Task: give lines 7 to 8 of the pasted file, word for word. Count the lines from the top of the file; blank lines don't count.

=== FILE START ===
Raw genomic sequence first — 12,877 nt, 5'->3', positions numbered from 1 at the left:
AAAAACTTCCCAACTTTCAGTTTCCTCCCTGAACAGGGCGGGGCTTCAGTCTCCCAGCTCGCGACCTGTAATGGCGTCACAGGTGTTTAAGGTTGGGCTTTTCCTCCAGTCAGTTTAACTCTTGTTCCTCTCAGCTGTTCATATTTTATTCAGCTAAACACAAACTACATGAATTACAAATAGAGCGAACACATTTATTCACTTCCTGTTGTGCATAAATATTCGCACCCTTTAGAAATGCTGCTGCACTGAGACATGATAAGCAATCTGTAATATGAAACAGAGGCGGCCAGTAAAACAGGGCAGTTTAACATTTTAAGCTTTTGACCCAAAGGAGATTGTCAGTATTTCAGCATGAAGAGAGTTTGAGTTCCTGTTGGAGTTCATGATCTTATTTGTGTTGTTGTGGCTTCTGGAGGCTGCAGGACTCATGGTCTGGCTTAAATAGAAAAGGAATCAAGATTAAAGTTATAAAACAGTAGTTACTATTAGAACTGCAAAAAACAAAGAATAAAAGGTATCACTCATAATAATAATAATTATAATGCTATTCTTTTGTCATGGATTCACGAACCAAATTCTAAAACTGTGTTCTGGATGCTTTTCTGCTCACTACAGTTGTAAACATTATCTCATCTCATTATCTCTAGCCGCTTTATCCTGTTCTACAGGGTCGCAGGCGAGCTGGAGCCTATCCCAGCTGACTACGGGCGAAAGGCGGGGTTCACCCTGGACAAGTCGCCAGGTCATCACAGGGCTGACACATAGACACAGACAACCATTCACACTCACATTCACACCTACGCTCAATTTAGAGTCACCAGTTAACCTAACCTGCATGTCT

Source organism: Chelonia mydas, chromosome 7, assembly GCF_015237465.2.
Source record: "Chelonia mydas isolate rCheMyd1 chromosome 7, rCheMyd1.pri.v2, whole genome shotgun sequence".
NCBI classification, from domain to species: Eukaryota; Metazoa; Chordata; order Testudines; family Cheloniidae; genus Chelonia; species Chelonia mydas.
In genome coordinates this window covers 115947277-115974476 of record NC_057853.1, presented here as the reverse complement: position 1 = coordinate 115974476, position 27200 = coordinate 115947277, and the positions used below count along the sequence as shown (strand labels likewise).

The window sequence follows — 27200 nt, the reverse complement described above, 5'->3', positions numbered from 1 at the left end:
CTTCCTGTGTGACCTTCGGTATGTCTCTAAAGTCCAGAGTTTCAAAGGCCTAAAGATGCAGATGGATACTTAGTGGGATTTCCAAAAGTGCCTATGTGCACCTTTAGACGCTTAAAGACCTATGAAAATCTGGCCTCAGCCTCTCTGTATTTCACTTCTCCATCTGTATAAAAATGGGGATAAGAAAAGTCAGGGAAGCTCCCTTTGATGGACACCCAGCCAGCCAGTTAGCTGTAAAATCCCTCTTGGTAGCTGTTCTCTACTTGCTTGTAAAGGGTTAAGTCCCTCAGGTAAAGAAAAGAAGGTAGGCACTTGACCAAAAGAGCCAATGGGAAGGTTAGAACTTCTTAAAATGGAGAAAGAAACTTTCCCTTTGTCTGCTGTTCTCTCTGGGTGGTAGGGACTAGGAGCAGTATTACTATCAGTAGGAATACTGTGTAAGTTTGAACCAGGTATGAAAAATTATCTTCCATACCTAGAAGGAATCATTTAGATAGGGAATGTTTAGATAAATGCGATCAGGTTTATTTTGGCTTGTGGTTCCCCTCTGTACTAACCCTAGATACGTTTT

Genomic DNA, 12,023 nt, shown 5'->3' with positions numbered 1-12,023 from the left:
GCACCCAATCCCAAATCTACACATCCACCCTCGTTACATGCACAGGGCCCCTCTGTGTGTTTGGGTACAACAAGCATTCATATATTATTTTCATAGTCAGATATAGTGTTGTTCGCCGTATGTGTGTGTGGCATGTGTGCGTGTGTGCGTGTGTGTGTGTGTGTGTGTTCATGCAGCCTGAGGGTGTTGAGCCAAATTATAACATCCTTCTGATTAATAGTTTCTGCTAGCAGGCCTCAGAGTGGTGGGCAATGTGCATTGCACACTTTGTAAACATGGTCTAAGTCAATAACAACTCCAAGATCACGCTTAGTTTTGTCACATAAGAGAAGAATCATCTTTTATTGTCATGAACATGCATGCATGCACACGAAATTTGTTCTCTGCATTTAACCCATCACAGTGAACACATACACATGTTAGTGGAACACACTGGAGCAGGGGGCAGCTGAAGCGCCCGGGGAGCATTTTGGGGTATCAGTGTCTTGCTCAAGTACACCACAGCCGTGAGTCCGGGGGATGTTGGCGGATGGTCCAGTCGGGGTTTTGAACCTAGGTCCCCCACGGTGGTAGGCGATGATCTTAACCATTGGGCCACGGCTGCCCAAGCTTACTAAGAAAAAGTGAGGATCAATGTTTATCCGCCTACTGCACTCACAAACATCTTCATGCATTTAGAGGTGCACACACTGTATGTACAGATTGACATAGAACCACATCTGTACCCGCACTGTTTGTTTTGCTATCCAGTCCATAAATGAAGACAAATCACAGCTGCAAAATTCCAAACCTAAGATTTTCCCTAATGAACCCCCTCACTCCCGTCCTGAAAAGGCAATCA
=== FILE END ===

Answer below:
The window sequence follows — 27200 nt, the reverse complement described above, 5'->3', positions numbered from 1 at the left end:
CTTCCTGTGTGACCTTCGGTATGTCTCTAAAGTCCAGAGTTTCAAAGGCCTAAAGATGCAGATGGATACTTAGTGGGATTTCCAAAAGTGCCTATGTGCACCTTTAGACGCTTAAAGACCTATGAAAATCTGGCCTCAGCCTCTCTGTATTTCACTTCTCCATCTGTATAAAAATGGGGATAAGAAAAGTCAGGGAAGCTCCCTTTGATGGACACCCAGCCAGCCAGTTAGCTGTAAAATCCCTCTTGGTAGCTGTTCTCTACTTGCTTGTAAAGGGTTAAGTCCCTCAGGTAAAGAAAAGAAGGTAGGCACTTGACCAAAAGAGCCAATGGGAAGGTTAGAACTTCTTAAAATGGAGAAAGAAACTTTCCCTTTGTCTGCTGTTCTCTCTGGGTGGTAGGGACTAGGAGCAGTATTACTATCAGTAGGAATACTGTGTAAGTTTGAACCAGGTATGAAAAATTATCTTCCATACCTAGAAGGAATCATTTAGATAGGGAATGTTTAGATAAATGCGATCAGGTTTATTTTGGCTTGTGGTTCCCCTCTGTACTAACCCTAGATACGTTTT